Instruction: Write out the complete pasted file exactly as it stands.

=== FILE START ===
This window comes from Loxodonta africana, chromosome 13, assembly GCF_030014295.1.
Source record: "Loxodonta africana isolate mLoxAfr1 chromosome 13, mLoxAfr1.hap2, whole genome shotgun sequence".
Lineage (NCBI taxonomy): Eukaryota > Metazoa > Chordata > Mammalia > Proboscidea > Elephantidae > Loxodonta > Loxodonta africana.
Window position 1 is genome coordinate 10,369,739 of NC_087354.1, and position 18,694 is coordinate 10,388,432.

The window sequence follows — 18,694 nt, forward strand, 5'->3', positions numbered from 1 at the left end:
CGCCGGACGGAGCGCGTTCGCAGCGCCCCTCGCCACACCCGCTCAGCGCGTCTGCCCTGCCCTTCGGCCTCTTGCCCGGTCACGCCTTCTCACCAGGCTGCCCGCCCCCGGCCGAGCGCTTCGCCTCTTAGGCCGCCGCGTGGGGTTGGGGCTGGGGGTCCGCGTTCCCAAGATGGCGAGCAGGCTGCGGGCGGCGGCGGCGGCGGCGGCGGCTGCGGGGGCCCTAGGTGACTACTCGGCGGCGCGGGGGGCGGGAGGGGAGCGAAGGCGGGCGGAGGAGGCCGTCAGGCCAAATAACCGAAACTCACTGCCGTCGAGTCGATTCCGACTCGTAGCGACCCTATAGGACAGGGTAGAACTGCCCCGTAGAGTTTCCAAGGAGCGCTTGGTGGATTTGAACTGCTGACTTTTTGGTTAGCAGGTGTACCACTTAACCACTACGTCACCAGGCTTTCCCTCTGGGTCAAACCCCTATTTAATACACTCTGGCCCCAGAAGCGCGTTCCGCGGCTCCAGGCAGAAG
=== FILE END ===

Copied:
This window comes from Loxodonta africana, chromosome 13, assembly GCF_030014295.1.
Source record: "Loxodonta africana isolate mLoxAfr1 chromosome 13, mLoxAfr1.hap2, whole genome shotgun sequence".
Lineage (NCBI taxonomy): Eukaryota > Metazoa > Chordata > Mammalia > Proboscidea > Elephantidae > Loxodonta > Loxodonta africana.
Window position 1 is genome coordinate 10,369,739 of NC_087354.1, and position 18,694 is coordinate 10,388,432.

The window sequence follows — 18,694 nt, forward strand, 5'->3', positions numbered from 1 at the left end:
CGCCGGACGGAGCGCGTTCGCAGCGCCCCTCGCCACACCCGCTCAGCGCGTCTGCCCTGCCCTTCGGCCTCTTGCCCGGTCACGCCTTCTCACCAGGCTGCCCGCCCCCGGCCGAGCGCTTCGCCTCTTAGGCCGCCGCGTGGGGTTGGGGCTGGGGGTCCGCGTTCCCAAGATGGCGAGCAGGCTGCGGGCGGCGGCGGCGGCGGCGGCGGCTGCGGGGGCCCTAGGTGACTACTCGGCGGCGCGGGGGGCGGGAGGGGAGCGAAGGCGGGCGGAGGAGGCCGTCAGGCCAAATAACCGAAACTCACTGCCGTCGAGTCGATTCCGACTCGTAGCGACCCTATAGGACAGGGTAGAACTGCCCCGTAGAGTTTCCAAGGAGCGCTTGGTGGATTTGAACTGCTGACTTTTTGGTTAGCAGGTGTACCACTTAACCACTACGTCACCAGGCTTTCCCTCTGGGTCAAACCCCTATTTAATACACTCTGGCCCCAGAAGCGCGTTCCGCGGCTCCAGGCAGAAG